The Boy Scouts of America announced Monday that they are considering removing a long-held national restriction on gay members and leaders.
Gay rights advocacy groups say the potential policy shift is in response to ceaseless protests against the organization over the last several years. ABC News reports efforts have been gaining momentum since 2000, when the Supreme Court upheld the Scouts' right to exclude gays.
The New York Times reports that the National Geographic Channel received pressure from gay organizations for their series called “Are You Tougher Than a Boy Scout?” that pits active scouts against adults in tasks typical of what is asked of Boy Scout members.
The show, which is scheduled to begin on March 4, contains a disclaimer denouncing the Scouts for their ban on gay candidates for membership.
The Family Research Council, a conservative lobbying group, said in a statement that lifting the no-gay policy would be "devastating" to the organization that has prided itself on the development of character in boys.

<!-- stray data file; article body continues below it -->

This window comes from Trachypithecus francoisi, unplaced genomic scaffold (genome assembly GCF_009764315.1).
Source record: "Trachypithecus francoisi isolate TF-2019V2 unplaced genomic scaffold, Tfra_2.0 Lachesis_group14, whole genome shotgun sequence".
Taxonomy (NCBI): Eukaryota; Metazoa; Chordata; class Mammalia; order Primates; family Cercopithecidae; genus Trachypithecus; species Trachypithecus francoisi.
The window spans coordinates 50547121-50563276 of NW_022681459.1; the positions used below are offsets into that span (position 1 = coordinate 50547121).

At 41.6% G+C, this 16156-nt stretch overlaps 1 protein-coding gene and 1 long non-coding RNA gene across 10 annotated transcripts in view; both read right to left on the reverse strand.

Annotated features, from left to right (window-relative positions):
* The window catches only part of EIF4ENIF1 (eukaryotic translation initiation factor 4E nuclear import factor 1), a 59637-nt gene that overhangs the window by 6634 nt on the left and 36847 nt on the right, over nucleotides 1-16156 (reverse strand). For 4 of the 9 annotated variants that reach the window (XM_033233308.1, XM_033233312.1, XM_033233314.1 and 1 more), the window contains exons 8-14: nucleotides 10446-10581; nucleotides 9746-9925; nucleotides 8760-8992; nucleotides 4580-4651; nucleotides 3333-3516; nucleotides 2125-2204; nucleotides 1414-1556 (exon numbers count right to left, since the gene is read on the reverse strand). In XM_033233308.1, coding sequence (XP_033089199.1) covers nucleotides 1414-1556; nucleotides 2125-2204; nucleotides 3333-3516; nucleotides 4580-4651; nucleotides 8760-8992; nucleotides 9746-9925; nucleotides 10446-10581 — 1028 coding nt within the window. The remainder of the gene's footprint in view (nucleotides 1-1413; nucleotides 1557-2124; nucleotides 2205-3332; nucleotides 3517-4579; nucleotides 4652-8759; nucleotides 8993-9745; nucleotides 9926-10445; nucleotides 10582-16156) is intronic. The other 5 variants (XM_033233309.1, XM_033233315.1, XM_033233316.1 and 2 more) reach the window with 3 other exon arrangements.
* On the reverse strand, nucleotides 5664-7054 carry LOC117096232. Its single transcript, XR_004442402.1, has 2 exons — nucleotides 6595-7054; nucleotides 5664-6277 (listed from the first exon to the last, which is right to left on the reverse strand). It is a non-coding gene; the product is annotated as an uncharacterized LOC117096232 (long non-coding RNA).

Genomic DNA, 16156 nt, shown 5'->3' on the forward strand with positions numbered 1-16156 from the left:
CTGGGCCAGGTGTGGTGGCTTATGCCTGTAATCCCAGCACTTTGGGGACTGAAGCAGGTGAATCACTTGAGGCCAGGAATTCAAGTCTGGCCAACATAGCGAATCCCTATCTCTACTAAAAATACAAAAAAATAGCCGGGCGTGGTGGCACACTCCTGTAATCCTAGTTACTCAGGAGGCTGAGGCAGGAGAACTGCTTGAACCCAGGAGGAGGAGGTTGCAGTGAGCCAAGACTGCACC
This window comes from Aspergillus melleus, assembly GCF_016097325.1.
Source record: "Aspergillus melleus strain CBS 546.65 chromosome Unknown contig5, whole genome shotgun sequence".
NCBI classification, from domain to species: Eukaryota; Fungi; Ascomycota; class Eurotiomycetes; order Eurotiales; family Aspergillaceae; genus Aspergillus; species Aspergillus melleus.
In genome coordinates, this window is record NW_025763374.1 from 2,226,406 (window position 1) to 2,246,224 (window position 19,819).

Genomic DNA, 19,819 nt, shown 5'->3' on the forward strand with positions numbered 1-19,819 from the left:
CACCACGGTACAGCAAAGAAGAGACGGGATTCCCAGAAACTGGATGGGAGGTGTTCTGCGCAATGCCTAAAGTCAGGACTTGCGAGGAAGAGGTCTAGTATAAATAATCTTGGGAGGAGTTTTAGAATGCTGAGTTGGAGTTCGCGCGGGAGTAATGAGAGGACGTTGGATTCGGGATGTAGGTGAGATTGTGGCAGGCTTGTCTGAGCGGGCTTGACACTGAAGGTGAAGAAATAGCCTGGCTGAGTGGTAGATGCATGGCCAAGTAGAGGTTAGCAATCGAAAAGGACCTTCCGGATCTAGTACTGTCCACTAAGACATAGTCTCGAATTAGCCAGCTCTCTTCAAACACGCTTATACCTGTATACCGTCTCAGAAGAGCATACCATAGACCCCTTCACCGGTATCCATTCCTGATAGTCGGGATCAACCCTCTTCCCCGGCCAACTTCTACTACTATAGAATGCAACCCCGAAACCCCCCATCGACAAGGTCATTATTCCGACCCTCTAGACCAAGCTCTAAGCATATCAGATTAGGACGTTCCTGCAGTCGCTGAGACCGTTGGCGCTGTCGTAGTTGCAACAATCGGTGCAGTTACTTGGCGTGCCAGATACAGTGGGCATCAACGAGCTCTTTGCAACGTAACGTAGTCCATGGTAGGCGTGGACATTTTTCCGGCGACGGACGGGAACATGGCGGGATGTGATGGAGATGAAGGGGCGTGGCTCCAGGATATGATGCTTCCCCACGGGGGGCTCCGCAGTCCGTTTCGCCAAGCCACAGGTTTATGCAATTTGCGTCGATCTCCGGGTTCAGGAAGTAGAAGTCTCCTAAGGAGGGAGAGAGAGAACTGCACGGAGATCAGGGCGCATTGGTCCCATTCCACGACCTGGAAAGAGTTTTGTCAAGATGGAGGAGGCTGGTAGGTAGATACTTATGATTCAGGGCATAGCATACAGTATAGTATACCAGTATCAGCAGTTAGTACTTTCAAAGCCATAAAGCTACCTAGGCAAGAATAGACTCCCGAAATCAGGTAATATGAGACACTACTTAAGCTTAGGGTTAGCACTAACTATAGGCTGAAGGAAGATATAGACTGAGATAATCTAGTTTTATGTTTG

KARE 11 spoke with three former Minnesota Boy Scouts, both gay, that support the removal of the organization's ban on gay members. Brandon Lueder of Minneapolis says the potential change is a sign of the times.
"I believe that everybody should be what they want to be," Lueder says. "If he wants to be a Boy Scout or he wants to be a ballet dancer...it's 2013."
The Northern Star Council, Minnesota's largest Boy Scout group, said in July that gays and lesbians are welcome in its troops, according to the Star Tribune. The group told KARE 11 that they are waiting to comment further until a final decision is made.
If the change is approved, local chapters would be able to decide whether to admit gay members.
The New York Times says no timeline for making a formal decision has been established, but scout officials say discussion on the proposal is anticipated at next week's national executive board meeting.